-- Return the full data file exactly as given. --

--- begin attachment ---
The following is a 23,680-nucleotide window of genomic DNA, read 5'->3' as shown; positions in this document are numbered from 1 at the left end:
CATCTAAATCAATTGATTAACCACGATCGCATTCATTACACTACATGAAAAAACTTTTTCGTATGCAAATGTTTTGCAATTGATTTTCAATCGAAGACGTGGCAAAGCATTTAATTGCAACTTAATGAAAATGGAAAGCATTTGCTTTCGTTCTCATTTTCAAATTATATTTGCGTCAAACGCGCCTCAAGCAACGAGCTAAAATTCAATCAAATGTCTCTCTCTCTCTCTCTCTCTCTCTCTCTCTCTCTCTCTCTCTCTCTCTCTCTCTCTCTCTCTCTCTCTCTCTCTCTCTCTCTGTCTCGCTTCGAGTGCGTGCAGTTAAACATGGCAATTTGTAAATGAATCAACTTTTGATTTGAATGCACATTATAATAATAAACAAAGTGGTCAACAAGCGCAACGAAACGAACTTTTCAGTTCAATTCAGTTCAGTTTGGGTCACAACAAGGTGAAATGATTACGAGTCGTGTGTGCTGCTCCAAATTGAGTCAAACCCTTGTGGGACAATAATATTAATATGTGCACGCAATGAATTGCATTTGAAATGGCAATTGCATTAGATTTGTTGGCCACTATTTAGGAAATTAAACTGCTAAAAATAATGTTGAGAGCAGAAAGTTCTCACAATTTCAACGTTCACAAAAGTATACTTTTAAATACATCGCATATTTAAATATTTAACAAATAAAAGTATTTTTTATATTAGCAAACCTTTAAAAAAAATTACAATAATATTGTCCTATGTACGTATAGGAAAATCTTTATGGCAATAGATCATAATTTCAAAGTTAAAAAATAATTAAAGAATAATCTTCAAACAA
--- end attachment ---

The following is a 23,680-nucleotide window of genomic DNA, read 5'->3' as shown; positions in this document are numbered from 1 at the left end:
CATCTAAATCAATTGATTAACCACGATCGCATTCATTACACTACATGAAAAAACTTTTTCGTATGCAAATGTTTTGCAATTGATTTTCAATCGAAGACGTGGCAAAGCATTTAATTGCAACTTAATGAAAATGGAAAGCATTTGCTTTCGTTCTCATTTTCAAATTATATTTGCGTCAAACGCGCCTCAAGCAACGAGCTAAAATTCAATCAAATGTCTCTCTCTCTCTCTCTCTCTCTCTCTCTCTCTCTCTCTCTCTCTCTCTCTCTCTCTCTCTCTCTCTCTCTCTCTCTCTCTCTGTCTCGCTTCGAGTGCGTGCAGTTAAACATGGCAATTTGTAAATGAATCAACTTTTGATTTGAATGCACATTATAATAATAAACAAAGTGGTCAACAAGCGCAACGAAACGAACTTTTCAGTTCAATTCAGTTCAGTTTGGGTCACAACAAGGTGAAATGATTACGAGTCGTGTGTGCTGCTCCAAATTGAGTCAAACCCTTGTGGGACAATAATATTAATATGTGCACGCAATGAATTGCATTTGAAATGGCAATTGCATTAGATTTGTTGGCCACTATTTAGGAAATTAAACTGCTAAAAATAATGTTGAGAGCAGAAAGTTCTCACAATTTCAACGTTCACAAAAGTATACTTTTAAATACATCGCATATTTAAATATTTAACAAATAAAAGTATTTTTTATATTAGCAAACCTTTAAAAAAAATTACAATAATATTGTCCTATGTACGTATAGGAAAATCTTTATGGCAATAGATCATAATTTCAAAGTTAAAAAATAATTAAAGAATAATCTTCAAACAA